We live in an era of rampant narcissism. The word “selfie” has ingrained itself in our lexicon, our social media feeds are full of celebrities with no discernible talent except egotism, and both mainstream sensationalist media and the average consumer have to scream over one another to get anybody to listen.
I hate it–and I’m the problem.
Both of my passions, martial arts and creative writing, face the same dilemma. If you don’t promote yourself, then who will?
We post pictures or videos ironically with the disclaimer, “Sorry for the shameless self-promotion.” Of course, if we were actually sorry, we wouldn’t publish the post. Yet it is increasingly acceptable to stand at the top of a building and sing your own praises to anyone who will listen. Everyone I know who is considered successful in their own field has, at some point, blatantly advocated for themselves.
We all have our own agendas behind our “brand.” We also all have egos that feel rewarded when we get recognition within our cliques and communities. We all feel as though it is justified to self-promote–because we are right and everybody else is wrong.
So how do you know if you’re fighting the good fight for truth and righteousness, or if you’re one of the bullshit artists endlessly clamouring for another like or share?
Full disclosure: of course, I check my blog stats more often than I should. And, sadly, the results do affect my self-esteem. I already told you, I’m part of the problem.
Discussion vs. Doctrine
One thing that occurs to me is that there is a difference between promoting discussion within your community rather than promoting a doctrine that you want people to subscribe to. Disagreement is far more interesting than universal agreement. Preaching to the choir doesn’t get you noticed, and eventually the choir is going to stop listening.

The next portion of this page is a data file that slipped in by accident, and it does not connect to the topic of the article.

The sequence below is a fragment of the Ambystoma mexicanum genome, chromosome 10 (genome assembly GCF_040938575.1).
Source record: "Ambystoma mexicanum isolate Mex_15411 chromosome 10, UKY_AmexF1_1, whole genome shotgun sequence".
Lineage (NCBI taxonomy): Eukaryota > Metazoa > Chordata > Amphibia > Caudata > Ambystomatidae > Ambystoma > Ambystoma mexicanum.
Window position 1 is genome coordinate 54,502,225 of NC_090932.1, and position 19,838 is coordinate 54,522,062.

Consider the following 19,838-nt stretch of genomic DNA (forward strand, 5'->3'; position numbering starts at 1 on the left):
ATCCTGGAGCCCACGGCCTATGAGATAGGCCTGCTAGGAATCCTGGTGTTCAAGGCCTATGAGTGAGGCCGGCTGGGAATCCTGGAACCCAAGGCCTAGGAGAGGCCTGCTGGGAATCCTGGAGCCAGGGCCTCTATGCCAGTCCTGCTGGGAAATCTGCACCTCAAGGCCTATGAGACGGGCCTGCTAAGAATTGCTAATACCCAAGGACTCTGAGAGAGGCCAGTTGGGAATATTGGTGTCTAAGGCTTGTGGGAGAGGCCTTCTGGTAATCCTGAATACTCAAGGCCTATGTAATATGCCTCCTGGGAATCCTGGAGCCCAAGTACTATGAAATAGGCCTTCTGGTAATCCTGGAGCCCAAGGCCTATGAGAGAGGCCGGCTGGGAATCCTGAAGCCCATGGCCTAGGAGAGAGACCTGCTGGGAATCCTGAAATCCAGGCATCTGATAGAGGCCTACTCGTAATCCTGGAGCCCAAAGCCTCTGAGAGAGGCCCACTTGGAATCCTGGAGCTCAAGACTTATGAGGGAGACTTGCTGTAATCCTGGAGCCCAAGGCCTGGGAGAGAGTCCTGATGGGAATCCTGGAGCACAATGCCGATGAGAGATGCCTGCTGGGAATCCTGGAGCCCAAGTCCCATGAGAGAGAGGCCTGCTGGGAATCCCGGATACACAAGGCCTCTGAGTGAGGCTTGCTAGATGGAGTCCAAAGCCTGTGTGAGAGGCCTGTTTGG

A lot of my most successful posts have expressed opinions that, even five years ago, my past self would have fought vehemently against. It’s a sign of growth and development, but also a conversation between my past, current, and future selves. I genuinely hope that I look back at these posts in the future and feel embarrassed. This is a process, and it’s one that I want to share with my colleagues and friends to see how their paths are evolving along the same or different lines.
Discussion can go off topic, digress into anecdote, influence old beliefs, and create new ones. Doctrine is static, defined, and boring. Doctrine may earn a like, but never a comment.
Principles or Personalities?
Through self-promotion, are you putting something valuable into the universe, or simply asking for recognition to satisfy your own ego? The answer, of course, is yes. It’s hard to tell the difference, but Bushi Matsumura put it like this: “To all those whose progress remains hampered by ego-related distractions let humility, the spiritual cornerstone upon which the fighting traditions rest, serve to remind you to place virtue ahead of vice, values ahead of vanity and principles ahead of personalities.”[i]
Perhaps this is the difference between self-promotion as an act of selfishness and self-promotion as an act of altruism. Is there an enduring message that goes beyond your own personal agenda? Does that message align with greater ideals that transcend your own flawed perspective and say something greater about the human experience? Will your sentiments echo and be recognized by others as articulating something they have felt, but haven’t put into words?
Then again, maybe this is too much to ask. Maybe a selfie is just a goddamn selfie.
Solipsism for the Win!
Solipsism is the philosophy that we only definitively know that the self exists; the rest of the universe may be in our imagination. The corollary is that we are bound by our own perspectives. We can’t really see another person’s point of view, because we are biased by being who we are.
We promote ourselves because we recognize the inherent value in our own ideas and opinions, even when no one else does. Social media is dangerous because it reinforces this through confirmation bias. It feeds content only to people who are already inclined to agree with it.
So really, we are just in an echo chamber, screaming over our own reverberations in the hope that someone will notice and acknowledge us. Is there a solution?
Allow for silence. Take a break. Become a minimalist in terms of posts and self-promotion. Follow the “less is more” philosophy. Speak only when you feel compelled to. Do it better than me.
In the words of the Bubishi, “An empty vessel makes the most noise.”[ii]
[i] McCarthy, Patrick. “Beyond Physical Training.” International Ryukyu Karate Research Society Blog. <http://irkrs.blogspot.com/2013/12/beyond-physical-training.html> 1994.
[ii] McCarthy, Patrick (Trans.) Bubishi: The Bible of Karate. Tuttle Publishing, 1995. Pg. 67.